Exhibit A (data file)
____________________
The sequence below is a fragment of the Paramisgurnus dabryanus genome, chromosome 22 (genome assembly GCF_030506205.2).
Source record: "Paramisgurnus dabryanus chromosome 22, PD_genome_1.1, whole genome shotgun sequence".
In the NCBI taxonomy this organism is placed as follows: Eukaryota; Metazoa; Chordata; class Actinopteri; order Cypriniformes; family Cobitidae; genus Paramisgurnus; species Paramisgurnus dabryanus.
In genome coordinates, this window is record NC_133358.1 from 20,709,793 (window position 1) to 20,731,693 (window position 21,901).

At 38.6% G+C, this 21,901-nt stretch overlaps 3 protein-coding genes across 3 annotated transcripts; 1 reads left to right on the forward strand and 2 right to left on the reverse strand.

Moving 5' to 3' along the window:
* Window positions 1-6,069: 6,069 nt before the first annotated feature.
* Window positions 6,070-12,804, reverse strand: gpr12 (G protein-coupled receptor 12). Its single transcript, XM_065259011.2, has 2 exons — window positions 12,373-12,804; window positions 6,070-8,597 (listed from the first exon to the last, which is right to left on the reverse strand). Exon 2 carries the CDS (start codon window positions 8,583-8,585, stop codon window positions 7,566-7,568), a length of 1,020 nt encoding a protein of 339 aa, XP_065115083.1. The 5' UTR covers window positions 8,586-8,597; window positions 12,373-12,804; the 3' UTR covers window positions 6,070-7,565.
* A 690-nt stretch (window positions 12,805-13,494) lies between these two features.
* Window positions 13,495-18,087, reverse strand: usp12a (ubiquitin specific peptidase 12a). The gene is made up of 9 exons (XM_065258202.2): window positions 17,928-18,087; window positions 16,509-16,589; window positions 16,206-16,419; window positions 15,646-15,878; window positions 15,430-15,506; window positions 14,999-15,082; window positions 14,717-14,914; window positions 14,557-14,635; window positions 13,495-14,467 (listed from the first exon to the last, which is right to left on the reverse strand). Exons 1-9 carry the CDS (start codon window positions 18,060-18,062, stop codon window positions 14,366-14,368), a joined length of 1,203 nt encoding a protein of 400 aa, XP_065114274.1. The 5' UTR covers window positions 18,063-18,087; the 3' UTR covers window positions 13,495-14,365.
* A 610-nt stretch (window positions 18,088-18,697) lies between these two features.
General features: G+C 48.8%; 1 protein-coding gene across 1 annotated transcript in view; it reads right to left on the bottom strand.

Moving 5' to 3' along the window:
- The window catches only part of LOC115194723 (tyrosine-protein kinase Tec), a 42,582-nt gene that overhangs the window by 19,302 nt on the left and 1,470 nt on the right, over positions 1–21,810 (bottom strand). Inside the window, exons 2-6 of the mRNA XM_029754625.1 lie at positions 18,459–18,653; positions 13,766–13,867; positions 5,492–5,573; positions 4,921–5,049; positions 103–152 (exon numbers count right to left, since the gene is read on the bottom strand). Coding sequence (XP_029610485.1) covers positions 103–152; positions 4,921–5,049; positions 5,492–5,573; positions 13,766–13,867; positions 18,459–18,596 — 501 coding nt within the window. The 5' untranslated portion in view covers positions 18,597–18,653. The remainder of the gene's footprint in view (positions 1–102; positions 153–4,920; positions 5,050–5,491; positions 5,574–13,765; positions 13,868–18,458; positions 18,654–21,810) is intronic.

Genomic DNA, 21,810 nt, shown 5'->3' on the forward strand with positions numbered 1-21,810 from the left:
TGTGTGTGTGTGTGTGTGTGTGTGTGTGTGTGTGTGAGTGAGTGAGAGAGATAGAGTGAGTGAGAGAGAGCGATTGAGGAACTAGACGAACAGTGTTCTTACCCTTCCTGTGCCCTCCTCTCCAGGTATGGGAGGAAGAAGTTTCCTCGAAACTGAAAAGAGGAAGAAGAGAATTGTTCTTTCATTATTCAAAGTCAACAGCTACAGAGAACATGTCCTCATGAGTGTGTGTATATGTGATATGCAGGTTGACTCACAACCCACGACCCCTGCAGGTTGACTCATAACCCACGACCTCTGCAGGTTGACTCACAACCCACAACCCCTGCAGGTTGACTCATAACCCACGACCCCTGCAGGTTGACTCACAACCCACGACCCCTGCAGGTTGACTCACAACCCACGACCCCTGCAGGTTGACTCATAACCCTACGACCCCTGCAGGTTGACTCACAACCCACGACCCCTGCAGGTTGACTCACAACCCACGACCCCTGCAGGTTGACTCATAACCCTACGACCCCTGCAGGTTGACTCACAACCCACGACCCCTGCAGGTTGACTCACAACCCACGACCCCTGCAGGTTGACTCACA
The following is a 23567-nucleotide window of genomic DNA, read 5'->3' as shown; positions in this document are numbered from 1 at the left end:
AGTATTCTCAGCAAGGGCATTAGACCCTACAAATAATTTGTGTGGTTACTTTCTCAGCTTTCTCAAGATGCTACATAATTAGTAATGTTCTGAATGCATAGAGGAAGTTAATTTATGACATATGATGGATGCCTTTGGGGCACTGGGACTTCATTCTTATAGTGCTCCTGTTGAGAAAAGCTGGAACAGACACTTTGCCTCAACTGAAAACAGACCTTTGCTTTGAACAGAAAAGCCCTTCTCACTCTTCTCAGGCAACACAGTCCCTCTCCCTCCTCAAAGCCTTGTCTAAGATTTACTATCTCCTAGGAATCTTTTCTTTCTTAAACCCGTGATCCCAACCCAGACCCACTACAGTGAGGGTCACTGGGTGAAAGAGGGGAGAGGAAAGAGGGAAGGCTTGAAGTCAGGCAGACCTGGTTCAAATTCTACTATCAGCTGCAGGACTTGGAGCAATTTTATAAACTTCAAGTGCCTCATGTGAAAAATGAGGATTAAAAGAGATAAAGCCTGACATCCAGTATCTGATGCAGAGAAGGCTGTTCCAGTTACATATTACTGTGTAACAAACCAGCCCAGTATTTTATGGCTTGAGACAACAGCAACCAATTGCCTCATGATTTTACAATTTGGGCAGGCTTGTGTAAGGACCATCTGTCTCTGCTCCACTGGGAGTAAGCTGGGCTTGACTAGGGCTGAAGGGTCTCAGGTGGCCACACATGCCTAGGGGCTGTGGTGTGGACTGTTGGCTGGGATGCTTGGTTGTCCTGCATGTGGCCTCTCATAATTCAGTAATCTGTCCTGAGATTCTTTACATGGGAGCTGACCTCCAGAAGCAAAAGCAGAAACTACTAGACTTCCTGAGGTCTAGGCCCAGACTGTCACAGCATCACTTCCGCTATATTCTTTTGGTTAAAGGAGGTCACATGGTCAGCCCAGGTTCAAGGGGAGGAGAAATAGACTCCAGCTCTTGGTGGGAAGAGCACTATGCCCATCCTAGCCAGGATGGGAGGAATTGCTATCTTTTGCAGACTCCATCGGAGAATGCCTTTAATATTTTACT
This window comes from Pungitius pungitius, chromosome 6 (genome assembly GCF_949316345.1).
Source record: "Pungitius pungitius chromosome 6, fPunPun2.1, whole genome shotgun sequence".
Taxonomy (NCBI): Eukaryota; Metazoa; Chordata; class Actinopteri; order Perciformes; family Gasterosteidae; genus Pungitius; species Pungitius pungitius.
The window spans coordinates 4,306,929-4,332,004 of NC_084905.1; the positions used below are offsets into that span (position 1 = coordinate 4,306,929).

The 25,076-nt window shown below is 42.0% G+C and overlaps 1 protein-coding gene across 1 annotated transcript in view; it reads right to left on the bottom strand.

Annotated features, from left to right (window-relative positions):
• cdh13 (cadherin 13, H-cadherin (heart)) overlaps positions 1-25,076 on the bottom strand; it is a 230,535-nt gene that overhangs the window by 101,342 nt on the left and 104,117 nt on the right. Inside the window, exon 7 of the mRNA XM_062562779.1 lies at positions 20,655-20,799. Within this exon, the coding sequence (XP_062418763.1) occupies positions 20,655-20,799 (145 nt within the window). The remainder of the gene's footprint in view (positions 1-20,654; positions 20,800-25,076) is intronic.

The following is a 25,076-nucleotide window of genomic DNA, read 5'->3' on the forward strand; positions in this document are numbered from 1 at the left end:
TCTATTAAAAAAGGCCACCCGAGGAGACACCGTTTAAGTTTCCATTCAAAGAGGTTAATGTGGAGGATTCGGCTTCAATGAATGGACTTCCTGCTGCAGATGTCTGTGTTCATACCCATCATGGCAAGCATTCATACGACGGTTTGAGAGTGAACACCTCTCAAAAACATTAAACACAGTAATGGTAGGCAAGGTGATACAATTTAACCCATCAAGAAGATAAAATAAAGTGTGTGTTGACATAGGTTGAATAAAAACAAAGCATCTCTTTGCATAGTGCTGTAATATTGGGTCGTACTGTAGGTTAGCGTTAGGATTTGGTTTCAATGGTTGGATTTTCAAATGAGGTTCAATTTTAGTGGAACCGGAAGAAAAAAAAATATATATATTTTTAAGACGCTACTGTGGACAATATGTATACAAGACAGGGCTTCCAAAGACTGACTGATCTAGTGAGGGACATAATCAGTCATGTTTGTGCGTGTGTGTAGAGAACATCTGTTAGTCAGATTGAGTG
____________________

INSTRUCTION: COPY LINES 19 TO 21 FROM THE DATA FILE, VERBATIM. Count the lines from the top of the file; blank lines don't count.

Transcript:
This window comes from Pungitius pungitius, chromosome 6 (genome assembly GCF_949316345.1).
Source record: "Pungitius pungitius chromosome 6, fPunPun2.1, whole genome shotgun sequence".
Taxonomy (NCBI): Eukaryota; Metazoa; Chordata; class Actinopteri; order Perciformes; family Gasterosteidae; genus Pungitius; species Pungitius pungitius.